A scientific study published on the journal Diabetes, edited by the American Diabetes Association, describes for the first time the pharmacological action of thiazolidinediones (TZDs) —anti-diabetic drugs— directly on pancreas, the organ which produces insulin. The research, carried out with laboratory animal models, is led by the professor Carme Caelles, from the Cell Signaling Research Group from the Department of Biochemistry and Molecular Biology (Faculty of Pharmacy), together with the team of Dr Ramon Gomis, from the Hospital Clínic of Barcelona - IDIBAPS.
Insulin is the main hormone which regulates blood glucose levels. When pancreas does not produce enough insulin, type 1diabetes takes place, which requires a daily administration of insulin. On the contrary, type 2 diabetes is caused by a problem in the way your body uses insulin (resistance to his hormone) and is associated with overweight and physical inactivity.
Type 2 diabetes: a public health issue
The article published on Diabetes analyses type 2 diabetes: the most common form of diabetes (85-90 % of diabetics). Often, people with type 2 diabetes have no symptoms at first, but it end up producing hyperglycemia due to insulin resistance. In other words, in this type of diabetes, tissues do not answer to this hormone signal and, consequently, cells are not able to absorb insulin (the main body source of energy). So, pancreatic β-cells produce extra insulin which results in pancreatic hyperplasia.
In the pharmacological field, type 2 diabetes can be treated with some drugs such as sulfonylureas, which increase insulin production and facilitate glucose absorption to cell metabolism (anti-hyperglycemic action). Other drugs, for example metformin, can also help as they limit the glucose synthesis carried out by the liver.
Studying molecular signaling pathways
The work is focused on the action of thiazolidinediones (TZDs), oral anti-diabetic drugs which reduce insulin resistance and exert insulin-sensitizing action directly on tissues. According to the professor Carme Caelles, at her laboratory in the Barcelona Science Park, "the action mechanism of TZDs is not well known yet. Their receptor (the PPARγ) has been identified; but we do not know yet how they act at molecular level".
In a previous article, published on Diabetes in 2007, researchers proved that TZDs inhibit JNK kinase (c-Jun N-terminal kinase), a transducer of biochemical signals which inhibit insulin signaling and is related to insulin resistance. "Then —add Caelles—, we proved that the pharmacological action of TZDs includes JNK inhibition and this effect is more effective on adipose tissues, where PPARγ is mostly expressed".
Is TZDs action also effective on pancreas?
The authors of the study have provided the first evidence of TZDs pharmacological action on pancreatic β cells —insulin producers— and shown new research lines on the action of these drugs to control glucose metabolism. The study generated a transgenic mouse model that allows JNK activation in tissues which has been an excellent in vivo model to prove the action mechanism of TZD drugs.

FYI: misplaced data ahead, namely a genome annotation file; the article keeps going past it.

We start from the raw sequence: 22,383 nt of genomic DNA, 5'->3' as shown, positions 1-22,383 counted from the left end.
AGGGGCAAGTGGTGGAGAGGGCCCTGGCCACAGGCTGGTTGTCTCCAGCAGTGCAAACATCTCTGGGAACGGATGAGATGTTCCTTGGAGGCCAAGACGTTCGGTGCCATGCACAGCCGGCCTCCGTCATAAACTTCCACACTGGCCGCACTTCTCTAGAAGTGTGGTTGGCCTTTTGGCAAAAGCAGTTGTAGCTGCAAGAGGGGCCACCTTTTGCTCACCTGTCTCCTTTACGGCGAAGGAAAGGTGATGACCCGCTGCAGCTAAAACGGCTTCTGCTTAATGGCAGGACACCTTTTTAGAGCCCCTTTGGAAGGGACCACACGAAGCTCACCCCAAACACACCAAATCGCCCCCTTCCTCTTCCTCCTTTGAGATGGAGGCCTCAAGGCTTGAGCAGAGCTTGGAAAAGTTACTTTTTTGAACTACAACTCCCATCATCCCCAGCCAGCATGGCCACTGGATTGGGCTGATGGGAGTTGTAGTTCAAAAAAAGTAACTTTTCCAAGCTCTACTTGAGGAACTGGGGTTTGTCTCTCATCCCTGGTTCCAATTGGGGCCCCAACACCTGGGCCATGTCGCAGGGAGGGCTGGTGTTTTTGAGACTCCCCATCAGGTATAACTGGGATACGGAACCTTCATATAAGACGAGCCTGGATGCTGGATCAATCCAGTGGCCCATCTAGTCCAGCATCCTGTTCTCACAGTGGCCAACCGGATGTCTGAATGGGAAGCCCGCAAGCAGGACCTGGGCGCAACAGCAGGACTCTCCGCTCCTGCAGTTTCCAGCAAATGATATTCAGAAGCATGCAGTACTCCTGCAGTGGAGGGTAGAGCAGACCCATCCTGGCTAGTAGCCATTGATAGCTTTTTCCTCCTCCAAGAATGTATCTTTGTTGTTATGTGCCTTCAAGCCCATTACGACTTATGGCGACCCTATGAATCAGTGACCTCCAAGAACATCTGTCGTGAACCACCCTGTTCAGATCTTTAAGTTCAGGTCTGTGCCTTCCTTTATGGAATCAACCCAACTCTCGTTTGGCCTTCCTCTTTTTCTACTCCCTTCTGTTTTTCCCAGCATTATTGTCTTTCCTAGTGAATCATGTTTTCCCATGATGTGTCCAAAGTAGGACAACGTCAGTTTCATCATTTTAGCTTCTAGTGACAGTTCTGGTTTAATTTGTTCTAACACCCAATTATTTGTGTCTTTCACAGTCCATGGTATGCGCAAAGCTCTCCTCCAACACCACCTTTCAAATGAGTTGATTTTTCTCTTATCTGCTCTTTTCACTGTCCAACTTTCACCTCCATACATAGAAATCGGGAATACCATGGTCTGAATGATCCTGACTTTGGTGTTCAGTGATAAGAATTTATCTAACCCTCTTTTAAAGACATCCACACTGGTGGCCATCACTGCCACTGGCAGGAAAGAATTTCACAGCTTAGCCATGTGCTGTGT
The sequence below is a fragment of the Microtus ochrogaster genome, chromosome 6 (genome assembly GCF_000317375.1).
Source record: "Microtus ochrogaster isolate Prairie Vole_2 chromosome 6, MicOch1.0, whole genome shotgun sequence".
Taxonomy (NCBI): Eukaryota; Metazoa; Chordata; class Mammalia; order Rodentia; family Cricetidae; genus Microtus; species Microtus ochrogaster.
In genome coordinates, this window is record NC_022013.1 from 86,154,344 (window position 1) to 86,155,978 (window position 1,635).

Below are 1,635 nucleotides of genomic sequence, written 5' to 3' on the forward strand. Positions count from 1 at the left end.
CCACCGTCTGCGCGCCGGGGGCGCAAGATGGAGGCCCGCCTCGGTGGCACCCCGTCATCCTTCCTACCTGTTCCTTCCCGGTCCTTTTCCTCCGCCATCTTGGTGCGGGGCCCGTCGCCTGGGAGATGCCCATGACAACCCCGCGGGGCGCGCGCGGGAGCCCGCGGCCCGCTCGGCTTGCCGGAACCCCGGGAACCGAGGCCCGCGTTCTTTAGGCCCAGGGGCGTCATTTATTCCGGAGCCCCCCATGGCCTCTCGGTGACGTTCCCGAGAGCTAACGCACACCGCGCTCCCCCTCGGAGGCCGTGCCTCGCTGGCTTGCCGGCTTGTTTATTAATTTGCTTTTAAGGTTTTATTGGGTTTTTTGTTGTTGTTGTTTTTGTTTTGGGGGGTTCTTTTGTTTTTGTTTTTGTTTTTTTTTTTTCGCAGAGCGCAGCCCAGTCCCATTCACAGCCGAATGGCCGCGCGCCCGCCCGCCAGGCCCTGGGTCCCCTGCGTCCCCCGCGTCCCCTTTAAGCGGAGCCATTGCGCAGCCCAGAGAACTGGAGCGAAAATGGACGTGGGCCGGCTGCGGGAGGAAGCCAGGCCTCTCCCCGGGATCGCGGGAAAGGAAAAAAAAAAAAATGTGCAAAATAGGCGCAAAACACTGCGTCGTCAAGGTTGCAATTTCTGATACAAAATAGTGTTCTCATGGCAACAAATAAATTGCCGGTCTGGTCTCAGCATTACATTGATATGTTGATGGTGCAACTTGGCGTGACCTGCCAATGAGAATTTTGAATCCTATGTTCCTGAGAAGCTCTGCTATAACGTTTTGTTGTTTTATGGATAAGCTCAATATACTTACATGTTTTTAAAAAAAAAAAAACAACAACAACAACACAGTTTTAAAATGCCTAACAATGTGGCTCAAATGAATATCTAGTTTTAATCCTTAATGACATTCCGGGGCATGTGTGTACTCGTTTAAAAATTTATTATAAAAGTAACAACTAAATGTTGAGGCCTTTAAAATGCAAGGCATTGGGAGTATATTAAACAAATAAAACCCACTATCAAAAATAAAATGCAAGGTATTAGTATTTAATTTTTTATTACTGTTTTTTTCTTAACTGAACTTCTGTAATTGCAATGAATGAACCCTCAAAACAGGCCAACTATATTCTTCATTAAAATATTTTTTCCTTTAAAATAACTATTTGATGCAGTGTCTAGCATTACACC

The conclusions stated that JNK activation is necessary to generate insulin resistance —in pancreatic β-cells— which generates a glucose intolerance phenotype in the mice experimental model. Curiously, this phenotype does not correlate with any obvious morphological or structural abnormality in the pancreas or the islets. In fact, despite previous literature, pancreatic β-cells do not die exclusively by JNK activation.
Caelles remarks that "we knew that pancreatic β-cells also have the receptor PPARγ, but now we know that TZDs have a role in central insulin resistance. All the pharmacological actions described were attributed to the receptor expression in peripheral tissues, such the adipose (peripheral insulin resistance)".
Diabetes, obesity and inflammation
Many scientific studies prove a connection among molecular signaling pathways of diabetes, obesity and inflammation. "During an inflammation process, JNK kinase is also activated", explains Caelles. "In type 2 diabetes —he explains—, the extra insulin demand generates a pancreatic hyperplasia which causes inflammation. Obesity is also related to a low-grade, chronic inflammatory state, this could explain its link with insulin resistance. Therefore, in obesity, adipose tissue catches cells of the immune system, and increases the levels of inflammation mediators (interleukins, etc.). As JNK kinase is active during all this process, insulin is not able to regulate glucose metabolism".
The scientific team led by Carme Caelles mainly studies the regulation mechanism of the different signaling pathways in cell processes which are fundamental for metabolism. Taking into account the last scientific results, the team is fostering new research lines with animal models to analyse the physiologic and biochemical answer of β-cells in extreme conditions (high-fat diet, peripheral insulin resistance, etc.), and to know the evolution of insulin resistance mechanism in ageing.